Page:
Plagiarism calls mar Trump’s nomination

Tuesday July 19 2016


Donald Trump faced an embarrassing plagiarism scandal on Tuesday that tarnished his wife Melania’s prime-time speech to a Republican National Convention already roiled by an opening day rank-and-file revolt.

It was a rough start to the four-day buildup to Trump’s presidential nomination, one designed for maximum media exposure for the Republican standard bearer and his supporters.

With millions watching on TV at home, Melania Trump delivered a defence of her husband and his bid to be the next president of the United States before thousands of cheering convention delegates.

But unmistakeable similarities between a passage in her speech about her guiding values and one in a speech given by Michelle Obama at the 2008 Democratic convention soon came to light.

A senior Trump communications adviser, Jason Miller, acknowledged in a statement that Melania Trump’s team of writers “in some instances included fragments that reflected her own thinking”.


The development came after a chaotic start to the Republican gathering in Cleveland, which erupted in jeers from Trump opponents after they were denied a chance to speak.

“We deserve to be heard, this is the people’s convention!” said Diana Shores, a delegate from Virginia, while pro-Trump delegates tried to drown out the rebels with shouts of “Shame! Shame!”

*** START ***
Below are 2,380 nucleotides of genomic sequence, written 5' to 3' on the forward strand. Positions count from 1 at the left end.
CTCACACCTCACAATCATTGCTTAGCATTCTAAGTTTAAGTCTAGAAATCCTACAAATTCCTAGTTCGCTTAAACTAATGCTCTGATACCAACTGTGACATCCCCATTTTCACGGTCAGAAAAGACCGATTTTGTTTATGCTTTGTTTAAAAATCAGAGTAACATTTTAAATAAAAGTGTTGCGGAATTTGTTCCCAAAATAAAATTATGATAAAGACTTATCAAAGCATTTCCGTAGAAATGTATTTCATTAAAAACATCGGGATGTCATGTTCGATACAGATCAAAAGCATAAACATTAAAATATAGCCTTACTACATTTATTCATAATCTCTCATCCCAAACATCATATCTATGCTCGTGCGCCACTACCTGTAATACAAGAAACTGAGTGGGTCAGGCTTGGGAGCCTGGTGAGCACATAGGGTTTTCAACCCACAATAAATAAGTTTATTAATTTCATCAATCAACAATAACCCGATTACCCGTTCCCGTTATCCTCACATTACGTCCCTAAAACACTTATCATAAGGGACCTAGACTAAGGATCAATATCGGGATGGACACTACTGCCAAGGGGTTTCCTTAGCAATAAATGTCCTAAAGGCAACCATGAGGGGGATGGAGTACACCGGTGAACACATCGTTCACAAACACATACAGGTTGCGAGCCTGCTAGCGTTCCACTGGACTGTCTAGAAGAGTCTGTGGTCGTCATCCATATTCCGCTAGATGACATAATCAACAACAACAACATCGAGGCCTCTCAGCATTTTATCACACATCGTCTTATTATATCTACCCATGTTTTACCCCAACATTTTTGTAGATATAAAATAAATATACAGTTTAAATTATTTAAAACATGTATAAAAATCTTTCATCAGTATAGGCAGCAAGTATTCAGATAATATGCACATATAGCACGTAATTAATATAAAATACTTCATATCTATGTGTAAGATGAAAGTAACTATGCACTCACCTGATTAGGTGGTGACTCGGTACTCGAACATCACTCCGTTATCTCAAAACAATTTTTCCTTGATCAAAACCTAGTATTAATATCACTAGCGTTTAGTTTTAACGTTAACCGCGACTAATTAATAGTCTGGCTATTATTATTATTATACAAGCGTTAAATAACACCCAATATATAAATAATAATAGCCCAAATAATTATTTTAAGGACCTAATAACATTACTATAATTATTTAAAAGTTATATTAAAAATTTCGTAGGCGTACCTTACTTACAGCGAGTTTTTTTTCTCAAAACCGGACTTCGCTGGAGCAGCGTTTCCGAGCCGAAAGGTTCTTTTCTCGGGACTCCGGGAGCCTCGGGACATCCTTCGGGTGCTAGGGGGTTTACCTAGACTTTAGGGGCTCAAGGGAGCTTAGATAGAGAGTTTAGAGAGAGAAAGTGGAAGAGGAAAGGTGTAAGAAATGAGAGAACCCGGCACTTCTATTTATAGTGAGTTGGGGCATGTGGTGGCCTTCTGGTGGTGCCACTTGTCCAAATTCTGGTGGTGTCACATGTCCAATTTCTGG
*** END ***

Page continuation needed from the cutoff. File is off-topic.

Many are furious that the party of Abraham Lincoln and Theodore Roosevelt will be led by a man who described Mexicans as rapists and advocated barring Muslims from entering the country.


But Trump fans insisted delegates heed the will of the grassroots of the party and make him the Republican nominee without equivocation.

The billionaire won a thumping victory in a series of statewide party elections, garnering more than 13 million votes — the most of any Republican nominee ever.

This was meant to be Trump’s moment — the point at which he put the lid on Republican divisions and marched the party toward November’s election and the White House.

Making a surprise cameo appearance at the gathering in Cleveland to introduce his wife, the bombastic tycoon showed confidence that belied the day’s spasm of public division.

“We’re going to win so big,” said Trump. “Ladies and gentlemen, it is my great honour to present the next First Lady of the United States.”

Ahead of the convention he had tried to assuage conservative critics and bring the party together by naming Indiana Governor Mike Pence as his running mate.

But it was Trump’s Slovenian-born wife Melania, until now only a minor presence in the campaign, who stepped up as his chief advocate on the convention’s opening day.

She took the stage with all the allure of a former model and in a strong accent made the case for Americans to entrust Trump with the presidency.

“Donald is, and always has been, an amazing leader,” said the 46-year-old. “Now, he will go to work for you.”

“He does not give up,” she said of her husband, portraying him as a loving father and successful businessman who would be a strong and compassionate president.